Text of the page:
I was thinking all of the above as I was about to walk one of my favorite stretches of Bangkok, the Sukhumvit Soi 3 to Sukhumvit Soi 5 corridor. This stretch of Sukhumvit always intrigues me and never ceases to entertain me. The stretch begins at Suk 3/1 the Arab Soi. The closes one can get to the Middle East without leaving Bangkok and since living in the Middle East, I appreciate this street even more. Just like the Middle East, this street comes alive at night. All kinds of action and the food, a great place to get some Middle Eastern treats. I pass the Arab Soi on my left and then on my right, I am propositioned by a few prostitutes. Ladies, men dressed as ladies, some in between; it’s always the same scene. I keep walking, decline their advances and then on my left, I hit one of my favorite bookstores, The Bookzine. I always come across something good to read when I’m in the Bookzine. I found one of my favorite books, The Game by Neil Strauss in there. It was featured prominently one day in the window. I picked it up and never put it down. Good read, great quotes! After The Bookzine, I make my way to my tailor George and his son Jolly at Barons Fashions. I’ve been going to Barons when I first arrived in  Bangkok. I had to go to Barons Fashion when I first arrived in Bangkok because I could not find any clothes in Bangkok that fit me! They make everything at Barons; it’s always good quality and the prices, fantastic! When I go back to visit, I usually get some slacks and shirts made and they are always ready by the time I’m ready to leave. George even came by the airport one time to bring me my clothes before my family and I departed. That’s great service! However, a trip to Barons is never quick. I tend to be a task oriented person and I love crossing items off of a list; but, once you enter Barons, you have to have a drink, alcoholic or otherwise. You have to have a seat and a conversation, “How’s the family?” “How is the place you are currently living?” How long are you back in the Bangkok?” “How is the place you are living compared to Bangkok?” “When are you coming back to Bangkok?” “You have any new pictures of your children so we can place them up on our wall?” I have really come to appreciate the conversations and the unhurried pace that takes place when I enter the door of Barons. Then after a drink, a conversation, then its time to pick out the fabric that I want to wear, the style, get re-measured, find out when the clothes will be ready, and then I’m back on Sukhumvit.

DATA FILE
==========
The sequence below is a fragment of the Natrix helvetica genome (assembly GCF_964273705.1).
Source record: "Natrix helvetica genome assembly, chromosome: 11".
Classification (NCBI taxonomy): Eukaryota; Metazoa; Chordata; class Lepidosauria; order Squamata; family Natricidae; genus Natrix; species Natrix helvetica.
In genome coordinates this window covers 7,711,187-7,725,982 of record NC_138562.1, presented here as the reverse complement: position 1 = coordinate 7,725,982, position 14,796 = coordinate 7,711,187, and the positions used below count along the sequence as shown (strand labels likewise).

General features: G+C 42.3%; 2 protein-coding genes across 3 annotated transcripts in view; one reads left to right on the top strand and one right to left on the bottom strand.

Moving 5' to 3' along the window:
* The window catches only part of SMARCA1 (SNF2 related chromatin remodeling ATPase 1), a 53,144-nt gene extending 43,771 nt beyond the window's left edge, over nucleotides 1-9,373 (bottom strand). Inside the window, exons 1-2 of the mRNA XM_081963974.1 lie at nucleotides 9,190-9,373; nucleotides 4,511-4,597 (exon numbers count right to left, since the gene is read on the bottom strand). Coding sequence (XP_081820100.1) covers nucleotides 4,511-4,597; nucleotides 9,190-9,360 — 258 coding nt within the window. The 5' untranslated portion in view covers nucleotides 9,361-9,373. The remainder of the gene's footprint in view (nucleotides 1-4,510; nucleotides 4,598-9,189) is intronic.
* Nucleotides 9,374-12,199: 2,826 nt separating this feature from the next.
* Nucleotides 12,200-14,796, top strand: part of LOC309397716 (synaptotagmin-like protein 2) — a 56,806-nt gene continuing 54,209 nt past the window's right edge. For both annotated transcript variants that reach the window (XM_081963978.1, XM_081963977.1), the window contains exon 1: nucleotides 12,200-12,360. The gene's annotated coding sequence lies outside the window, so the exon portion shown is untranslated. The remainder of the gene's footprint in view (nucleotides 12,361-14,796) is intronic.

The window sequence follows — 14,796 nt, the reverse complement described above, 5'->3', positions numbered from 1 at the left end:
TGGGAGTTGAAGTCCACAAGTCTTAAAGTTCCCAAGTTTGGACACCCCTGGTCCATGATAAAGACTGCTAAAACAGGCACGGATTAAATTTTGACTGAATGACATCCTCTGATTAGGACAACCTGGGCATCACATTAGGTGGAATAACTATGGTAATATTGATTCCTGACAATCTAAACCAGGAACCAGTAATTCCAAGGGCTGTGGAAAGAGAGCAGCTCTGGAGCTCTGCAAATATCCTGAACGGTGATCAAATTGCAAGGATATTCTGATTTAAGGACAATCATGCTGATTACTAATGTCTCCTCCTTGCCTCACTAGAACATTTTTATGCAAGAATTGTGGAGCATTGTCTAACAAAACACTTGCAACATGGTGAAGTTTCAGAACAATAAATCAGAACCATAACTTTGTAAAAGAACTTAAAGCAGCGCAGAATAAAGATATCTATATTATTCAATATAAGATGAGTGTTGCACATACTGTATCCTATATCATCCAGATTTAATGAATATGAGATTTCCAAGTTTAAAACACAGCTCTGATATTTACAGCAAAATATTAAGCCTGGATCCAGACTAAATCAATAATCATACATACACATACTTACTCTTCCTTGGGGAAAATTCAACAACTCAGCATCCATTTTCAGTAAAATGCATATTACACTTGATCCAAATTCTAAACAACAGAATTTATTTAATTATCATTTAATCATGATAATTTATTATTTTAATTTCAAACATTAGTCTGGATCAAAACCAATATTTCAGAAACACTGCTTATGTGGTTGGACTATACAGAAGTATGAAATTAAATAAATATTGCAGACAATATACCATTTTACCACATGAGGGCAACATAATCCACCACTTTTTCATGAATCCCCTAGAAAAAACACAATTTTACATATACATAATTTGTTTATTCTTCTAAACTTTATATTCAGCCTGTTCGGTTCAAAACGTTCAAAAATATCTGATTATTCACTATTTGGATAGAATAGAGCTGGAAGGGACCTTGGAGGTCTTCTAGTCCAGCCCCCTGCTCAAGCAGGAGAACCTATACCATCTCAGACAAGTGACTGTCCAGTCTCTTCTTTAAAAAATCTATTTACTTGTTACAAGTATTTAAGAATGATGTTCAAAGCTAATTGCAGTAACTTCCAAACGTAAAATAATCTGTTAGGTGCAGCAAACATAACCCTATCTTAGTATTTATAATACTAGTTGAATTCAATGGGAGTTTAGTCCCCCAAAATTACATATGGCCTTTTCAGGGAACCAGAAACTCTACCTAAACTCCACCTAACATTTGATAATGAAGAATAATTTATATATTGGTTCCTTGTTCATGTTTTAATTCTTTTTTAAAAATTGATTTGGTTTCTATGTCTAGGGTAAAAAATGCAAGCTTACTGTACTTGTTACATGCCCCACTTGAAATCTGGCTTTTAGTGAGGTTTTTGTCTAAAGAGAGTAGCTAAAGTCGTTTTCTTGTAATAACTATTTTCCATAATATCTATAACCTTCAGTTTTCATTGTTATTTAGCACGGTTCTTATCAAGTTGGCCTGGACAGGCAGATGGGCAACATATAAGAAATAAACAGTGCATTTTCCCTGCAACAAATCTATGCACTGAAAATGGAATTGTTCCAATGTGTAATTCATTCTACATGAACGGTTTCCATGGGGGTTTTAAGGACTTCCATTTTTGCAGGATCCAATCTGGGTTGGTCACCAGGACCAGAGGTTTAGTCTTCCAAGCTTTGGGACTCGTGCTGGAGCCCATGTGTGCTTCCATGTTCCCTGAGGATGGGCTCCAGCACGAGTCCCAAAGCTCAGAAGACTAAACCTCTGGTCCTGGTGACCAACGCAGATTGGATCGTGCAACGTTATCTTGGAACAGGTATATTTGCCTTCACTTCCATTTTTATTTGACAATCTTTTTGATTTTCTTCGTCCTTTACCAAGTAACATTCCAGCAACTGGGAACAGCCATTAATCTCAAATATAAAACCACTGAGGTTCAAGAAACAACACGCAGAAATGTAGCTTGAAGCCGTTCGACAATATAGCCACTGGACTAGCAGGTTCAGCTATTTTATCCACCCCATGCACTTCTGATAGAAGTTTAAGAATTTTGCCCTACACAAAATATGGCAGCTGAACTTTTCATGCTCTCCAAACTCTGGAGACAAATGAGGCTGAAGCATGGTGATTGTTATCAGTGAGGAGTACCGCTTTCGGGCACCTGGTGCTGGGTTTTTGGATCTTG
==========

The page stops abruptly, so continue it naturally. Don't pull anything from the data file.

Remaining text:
I continue on and on my right there are the hearing impaired vendors communicating and gesticulating in a medium all their own selling bootleg cds, dvds, soccer (football) jerseys, trinkets, you name it. I always peruse their wares, but never purchase, keep on walking. As I walk, the world passes me by, tourists, locals, older men with much younger women or men; it’s always a scene. Then, right before I get to the end, I pass the tuk-tuk (a tuk-tuk is a glorified riding lawn mower on wheels) drivers who always ask me if I want a ride? There is this one tuk-tuk driver in particular who always tries to get my attention by saying, "Yo man, what's up?" And you know what, he always does get my attention, because I'm not expecting to hear that expression from a middle aged Thai tuk-tuk driver. 

I then get to Soi 5. I could take the above ground train (The Skytrain), but I usually opt for a motorcycle taxi. I know, me on the back off a motorcycle? But, I love riding motorcycle taxis in Bangkok. It’s another way that makes me feel alive. Weaving in and out of traffic, getting to my destination in great time, and smelling like exhaust while wearing a helmet that doesn’t fit, what’s not to like :)? I hop on the back of a motorcycle, haggle with the driver somewhat (I don’t like haggling, the ride is cheap already, but haggling is expected) we agree on a price, I put on a helmet and then tell the driver, “Cha, cha,” which means slow in Thai and then we are off. I reach my destination (my brother-in-laws place) in great time and in a relatively safe manner. 

I think about the events of the day in the quiet of my brother-in-laws home away from the din of the street below and a smile emerged on my face. As always, I’m glad to be back in Bangkok, but I also realize that if my family and I were to move back to Bangkok, life would be different than before. I have come to realize as I have gotten older that one can never truly go home again and that visiting somewhere and living somewhere are two vastly different experiences. I relay the events of the day to the family and we all wonder what the evening has in store for us, like we always do when we are back in the BKK :)!


Anonymous said...

beautiful story!!

Joan said...

This is some of your best writing yet, Haynes. Loved how you described the scene using so many senses. :)